• Install Night Lights. Installing night lights in your home can light the path of your loved one, making it less likely that they will get confused in the night and wander.
  • Use Childproofing. Childproofing can prevent your loved one from wandering outside of the home. Use childproof door knobs, and install locks above or below their line of vision to stop them from exiting.
  • Place Bells Above Doors. Just like you have seen in restaurants or stores, a bell above the door of your home can be set up to ring in the event of your loved one exiting the premises. This can help you be aware of any wandering outside the home.
  • Install Fencing. In the event that your loved one does leave the home, installing fencing or hedges can help prevent your loved one from wandering further.
  • Label Rooms. If your loved one with dementia tends to become disoriented in the home, try labelling each room to remind them of its intended purpose.
  • Don’t Leave Them In the Car. Even if you are just running into the store on a quick errand, in the time you are gone, your loved one may become disoriented and wander off (or take the car entirely). Avoid this problem by never leaving them in the car alone.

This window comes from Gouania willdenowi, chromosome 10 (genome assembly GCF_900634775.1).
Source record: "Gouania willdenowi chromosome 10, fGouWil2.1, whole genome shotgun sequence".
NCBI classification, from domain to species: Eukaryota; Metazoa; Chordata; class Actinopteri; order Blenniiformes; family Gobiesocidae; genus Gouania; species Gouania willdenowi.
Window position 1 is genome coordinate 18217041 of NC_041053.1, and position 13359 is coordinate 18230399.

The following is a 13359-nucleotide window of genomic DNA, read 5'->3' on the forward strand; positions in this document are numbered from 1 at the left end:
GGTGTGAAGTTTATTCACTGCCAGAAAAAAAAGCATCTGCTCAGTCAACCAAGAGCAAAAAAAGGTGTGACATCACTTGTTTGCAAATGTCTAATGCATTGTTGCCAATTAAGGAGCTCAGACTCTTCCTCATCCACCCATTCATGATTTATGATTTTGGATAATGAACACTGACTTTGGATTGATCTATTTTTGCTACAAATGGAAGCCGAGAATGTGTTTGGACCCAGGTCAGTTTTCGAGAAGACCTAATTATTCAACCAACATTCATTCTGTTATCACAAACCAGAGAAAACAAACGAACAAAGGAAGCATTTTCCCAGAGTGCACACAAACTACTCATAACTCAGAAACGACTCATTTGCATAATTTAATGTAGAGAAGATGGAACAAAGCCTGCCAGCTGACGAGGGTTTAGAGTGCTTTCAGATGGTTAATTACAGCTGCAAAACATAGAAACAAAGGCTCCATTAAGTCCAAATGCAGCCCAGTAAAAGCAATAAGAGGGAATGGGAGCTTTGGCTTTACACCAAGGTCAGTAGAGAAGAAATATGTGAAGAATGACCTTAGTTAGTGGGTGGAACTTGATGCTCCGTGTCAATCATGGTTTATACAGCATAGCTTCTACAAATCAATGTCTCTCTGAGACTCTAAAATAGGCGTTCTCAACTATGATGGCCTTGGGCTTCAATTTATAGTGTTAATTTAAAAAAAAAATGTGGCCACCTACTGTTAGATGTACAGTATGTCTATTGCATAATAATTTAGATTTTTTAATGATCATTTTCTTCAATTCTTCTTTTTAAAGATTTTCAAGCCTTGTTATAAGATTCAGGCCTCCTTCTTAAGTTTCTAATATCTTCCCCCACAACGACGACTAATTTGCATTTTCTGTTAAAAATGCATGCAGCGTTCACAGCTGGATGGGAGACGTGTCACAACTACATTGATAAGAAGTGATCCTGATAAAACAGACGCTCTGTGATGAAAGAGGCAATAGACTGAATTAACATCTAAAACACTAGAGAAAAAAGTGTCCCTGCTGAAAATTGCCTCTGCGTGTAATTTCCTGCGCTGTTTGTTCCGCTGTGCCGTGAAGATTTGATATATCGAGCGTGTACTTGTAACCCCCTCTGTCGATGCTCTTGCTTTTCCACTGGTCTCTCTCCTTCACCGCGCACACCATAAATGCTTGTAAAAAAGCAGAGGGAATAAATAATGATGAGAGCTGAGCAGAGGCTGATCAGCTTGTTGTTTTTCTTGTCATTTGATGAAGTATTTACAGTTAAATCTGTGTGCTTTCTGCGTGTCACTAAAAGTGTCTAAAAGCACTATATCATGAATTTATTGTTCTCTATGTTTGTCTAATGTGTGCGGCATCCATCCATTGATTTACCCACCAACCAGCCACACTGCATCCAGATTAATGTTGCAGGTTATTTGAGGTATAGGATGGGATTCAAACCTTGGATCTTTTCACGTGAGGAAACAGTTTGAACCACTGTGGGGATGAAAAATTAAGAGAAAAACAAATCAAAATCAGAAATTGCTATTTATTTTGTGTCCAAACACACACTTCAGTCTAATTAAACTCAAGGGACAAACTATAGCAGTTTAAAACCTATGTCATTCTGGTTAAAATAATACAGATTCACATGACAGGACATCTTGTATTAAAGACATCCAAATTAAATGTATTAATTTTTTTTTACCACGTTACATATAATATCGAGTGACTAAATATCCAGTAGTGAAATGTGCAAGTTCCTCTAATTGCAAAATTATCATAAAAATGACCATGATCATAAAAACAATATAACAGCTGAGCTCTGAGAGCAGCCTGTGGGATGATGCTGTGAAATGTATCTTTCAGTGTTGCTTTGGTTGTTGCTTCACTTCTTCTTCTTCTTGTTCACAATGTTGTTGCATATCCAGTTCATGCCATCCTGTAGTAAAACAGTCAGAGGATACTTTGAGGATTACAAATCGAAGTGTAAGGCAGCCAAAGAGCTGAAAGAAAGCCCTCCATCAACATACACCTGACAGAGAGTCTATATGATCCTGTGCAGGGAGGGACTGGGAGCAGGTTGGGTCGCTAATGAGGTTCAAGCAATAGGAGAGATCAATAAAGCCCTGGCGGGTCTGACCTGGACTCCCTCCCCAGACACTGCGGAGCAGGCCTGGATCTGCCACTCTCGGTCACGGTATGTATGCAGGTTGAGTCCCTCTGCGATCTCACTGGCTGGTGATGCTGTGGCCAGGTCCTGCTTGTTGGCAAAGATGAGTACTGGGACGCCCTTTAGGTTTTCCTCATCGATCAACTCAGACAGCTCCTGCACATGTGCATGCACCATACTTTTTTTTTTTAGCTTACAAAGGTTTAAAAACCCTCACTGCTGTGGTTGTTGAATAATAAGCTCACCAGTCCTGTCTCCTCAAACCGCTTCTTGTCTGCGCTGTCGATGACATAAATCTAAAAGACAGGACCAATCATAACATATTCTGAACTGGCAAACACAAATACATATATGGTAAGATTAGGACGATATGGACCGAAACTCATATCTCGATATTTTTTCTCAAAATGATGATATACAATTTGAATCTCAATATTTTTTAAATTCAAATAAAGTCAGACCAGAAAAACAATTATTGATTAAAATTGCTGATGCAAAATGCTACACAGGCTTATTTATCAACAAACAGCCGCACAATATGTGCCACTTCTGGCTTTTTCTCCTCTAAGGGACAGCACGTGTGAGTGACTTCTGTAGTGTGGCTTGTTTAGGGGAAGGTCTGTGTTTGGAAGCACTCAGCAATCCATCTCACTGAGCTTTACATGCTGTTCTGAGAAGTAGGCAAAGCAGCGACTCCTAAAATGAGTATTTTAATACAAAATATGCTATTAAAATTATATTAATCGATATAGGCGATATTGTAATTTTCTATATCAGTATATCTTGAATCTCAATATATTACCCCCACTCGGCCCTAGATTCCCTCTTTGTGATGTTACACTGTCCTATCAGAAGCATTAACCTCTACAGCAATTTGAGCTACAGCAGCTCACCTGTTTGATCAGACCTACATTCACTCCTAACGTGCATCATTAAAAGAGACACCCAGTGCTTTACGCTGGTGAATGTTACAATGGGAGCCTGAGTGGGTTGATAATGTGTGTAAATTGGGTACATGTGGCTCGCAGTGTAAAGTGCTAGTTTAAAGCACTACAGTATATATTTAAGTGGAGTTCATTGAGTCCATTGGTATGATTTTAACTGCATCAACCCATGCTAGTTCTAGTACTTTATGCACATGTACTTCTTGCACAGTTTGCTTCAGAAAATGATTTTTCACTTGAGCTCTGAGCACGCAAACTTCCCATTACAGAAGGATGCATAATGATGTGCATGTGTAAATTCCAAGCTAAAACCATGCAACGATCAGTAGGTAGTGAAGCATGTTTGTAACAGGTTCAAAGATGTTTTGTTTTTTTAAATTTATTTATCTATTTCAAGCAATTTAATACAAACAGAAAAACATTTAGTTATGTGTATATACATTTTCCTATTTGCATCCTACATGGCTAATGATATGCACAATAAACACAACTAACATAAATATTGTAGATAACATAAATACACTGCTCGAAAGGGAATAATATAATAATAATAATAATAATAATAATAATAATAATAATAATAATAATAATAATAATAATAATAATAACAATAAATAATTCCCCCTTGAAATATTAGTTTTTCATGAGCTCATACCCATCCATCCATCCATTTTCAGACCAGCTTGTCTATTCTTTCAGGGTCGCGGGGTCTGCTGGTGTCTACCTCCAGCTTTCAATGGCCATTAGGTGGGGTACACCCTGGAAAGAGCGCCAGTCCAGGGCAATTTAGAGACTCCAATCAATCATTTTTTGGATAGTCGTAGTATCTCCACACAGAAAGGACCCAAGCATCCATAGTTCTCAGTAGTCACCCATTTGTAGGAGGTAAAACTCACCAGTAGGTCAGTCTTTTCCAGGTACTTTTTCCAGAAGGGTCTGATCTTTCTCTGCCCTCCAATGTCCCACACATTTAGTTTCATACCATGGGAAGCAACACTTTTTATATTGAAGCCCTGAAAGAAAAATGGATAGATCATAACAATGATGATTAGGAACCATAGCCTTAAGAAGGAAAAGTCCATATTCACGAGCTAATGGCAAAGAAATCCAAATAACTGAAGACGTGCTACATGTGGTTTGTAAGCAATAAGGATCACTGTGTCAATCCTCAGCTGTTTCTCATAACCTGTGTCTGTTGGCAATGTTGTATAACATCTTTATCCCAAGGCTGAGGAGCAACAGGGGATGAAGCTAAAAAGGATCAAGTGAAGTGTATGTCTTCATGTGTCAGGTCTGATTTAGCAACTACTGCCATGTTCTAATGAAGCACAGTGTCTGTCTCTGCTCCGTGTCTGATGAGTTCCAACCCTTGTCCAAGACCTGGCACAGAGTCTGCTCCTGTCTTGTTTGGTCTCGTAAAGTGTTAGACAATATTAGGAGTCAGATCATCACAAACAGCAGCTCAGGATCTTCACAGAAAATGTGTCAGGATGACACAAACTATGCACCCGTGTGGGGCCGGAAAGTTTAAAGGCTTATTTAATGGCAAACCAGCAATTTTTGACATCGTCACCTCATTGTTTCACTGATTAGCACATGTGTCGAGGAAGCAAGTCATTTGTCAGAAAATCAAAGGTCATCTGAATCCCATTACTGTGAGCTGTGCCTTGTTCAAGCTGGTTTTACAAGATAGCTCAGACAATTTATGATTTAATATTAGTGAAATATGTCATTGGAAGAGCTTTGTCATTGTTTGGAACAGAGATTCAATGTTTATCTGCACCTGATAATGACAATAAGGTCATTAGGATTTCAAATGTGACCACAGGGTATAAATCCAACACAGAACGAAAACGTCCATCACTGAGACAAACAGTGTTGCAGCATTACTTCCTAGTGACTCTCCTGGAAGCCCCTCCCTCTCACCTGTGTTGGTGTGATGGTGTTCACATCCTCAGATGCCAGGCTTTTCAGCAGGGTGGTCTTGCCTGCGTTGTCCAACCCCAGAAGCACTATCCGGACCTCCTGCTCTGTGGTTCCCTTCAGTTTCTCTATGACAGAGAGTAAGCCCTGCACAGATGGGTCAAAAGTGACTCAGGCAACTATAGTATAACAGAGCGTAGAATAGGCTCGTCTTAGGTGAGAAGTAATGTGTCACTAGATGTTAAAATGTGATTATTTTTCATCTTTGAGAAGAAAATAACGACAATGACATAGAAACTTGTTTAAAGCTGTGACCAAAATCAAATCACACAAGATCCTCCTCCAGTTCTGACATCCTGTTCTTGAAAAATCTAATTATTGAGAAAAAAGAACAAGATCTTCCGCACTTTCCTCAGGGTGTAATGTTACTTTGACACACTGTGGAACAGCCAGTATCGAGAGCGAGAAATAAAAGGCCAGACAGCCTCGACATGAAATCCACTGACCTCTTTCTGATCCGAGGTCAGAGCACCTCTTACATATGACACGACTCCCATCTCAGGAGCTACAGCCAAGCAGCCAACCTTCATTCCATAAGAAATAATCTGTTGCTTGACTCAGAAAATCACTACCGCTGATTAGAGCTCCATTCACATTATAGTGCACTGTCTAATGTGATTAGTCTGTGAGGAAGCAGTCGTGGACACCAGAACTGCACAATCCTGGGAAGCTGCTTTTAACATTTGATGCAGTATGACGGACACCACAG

• Secure their Items. There are certain items that your senior loved one would not choose to leave home without, such as their wallet, keys, purse, or coat. Secure these items in a place they cannot reach to prevent them from wandering out of the home.
  • Prevent Overstimulation. Seniors with dementia can often become overstimulated by too much noise or movement, which can lead to confusion. Avoid confusing them by limiting the amount of noise in your home.
  • Know Your Neighbors (and Neighborhood). Talk to your neighbors about your loved one with dementia. Let them know that wandering may be an issue, and if they do see your loved one alone, to call you right away. Additionally, be aware of hazards in your neighborhood, such as streets with heavy traffic, bodies of water, and wooded areas.
  • Keep Recent Photos. Keeping up-to-date photos of the senior in your care is a good idea in the event that they do wander off. This way, you can give police the most accurate photo of them possible.
  • Know Where They Would Go. Figuring out where your loved one would be motivated to go is a good way to stay ahead of their wandering. Keep a list of places they might be drawn to, such a former places of employment, church, somewhere they used to live, or their favorite restaurant.

At Zanthion, we understand that caring for your senior loved one comes with unique challenges. You can ease the stress of caretaking with the use of our senior monitoring system. With Zanthion, you can rest assured that you will know what is going on with your senior loved one at any given moment. This peace of mind is invaluable when your senior parent or other relative has Alzheimer’s. Shop our free senior monitoring system here today.